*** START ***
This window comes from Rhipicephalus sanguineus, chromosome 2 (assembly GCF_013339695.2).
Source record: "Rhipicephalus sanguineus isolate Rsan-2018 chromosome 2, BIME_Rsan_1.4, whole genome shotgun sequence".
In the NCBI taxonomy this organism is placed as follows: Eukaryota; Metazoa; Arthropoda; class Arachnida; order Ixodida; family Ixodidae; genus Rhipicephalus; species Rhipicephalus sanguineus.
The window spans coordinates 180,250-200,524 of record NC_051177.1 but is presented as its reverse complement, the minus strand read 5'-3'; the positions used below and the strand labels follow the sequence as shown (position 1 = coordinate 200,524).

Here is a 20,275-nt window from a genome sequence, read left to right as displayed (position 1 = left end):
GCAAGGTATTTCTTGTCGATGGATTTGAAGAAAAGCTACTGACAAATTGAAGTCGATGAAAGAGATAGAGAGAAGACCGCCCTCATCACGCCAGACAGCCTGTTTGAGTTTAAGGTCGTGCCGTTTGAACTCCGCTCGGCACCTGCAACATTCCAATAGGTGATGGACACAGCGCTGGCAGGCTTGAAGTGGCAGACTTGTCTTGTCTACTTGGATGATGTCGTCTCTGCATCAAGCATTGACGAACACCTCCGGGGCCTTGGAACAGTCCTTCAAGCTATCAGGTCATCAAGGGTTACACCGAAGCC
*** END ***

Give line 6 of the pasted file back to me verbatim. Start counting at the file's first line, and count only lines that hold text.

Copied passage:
GCAAGGTATTTCTTGTCGATGGATTTGAAGAAAAGCTACTGACAAATTGAAGTCGATGAAAGAGATAGAGAGAAGACCGCCCTCATCACGCCAGACAGCCTGTTTGAGTTTAAGGTCGTGCCGTTTGAACTCCGCTCGGCACCTGCAACATTCCAATAGGTGATGGACACAGCGCTGGCAGGCTTGAAGTGGCAGACTTGTCTTGTCTACTTGGATGATGTCGTCTCTGCATCAAGCATTGACGAACACCTCCGGGGCCTTGGAACAGTCCTTCAAGCTATCAGGTCATCAAGGGTTACACCGAAGCC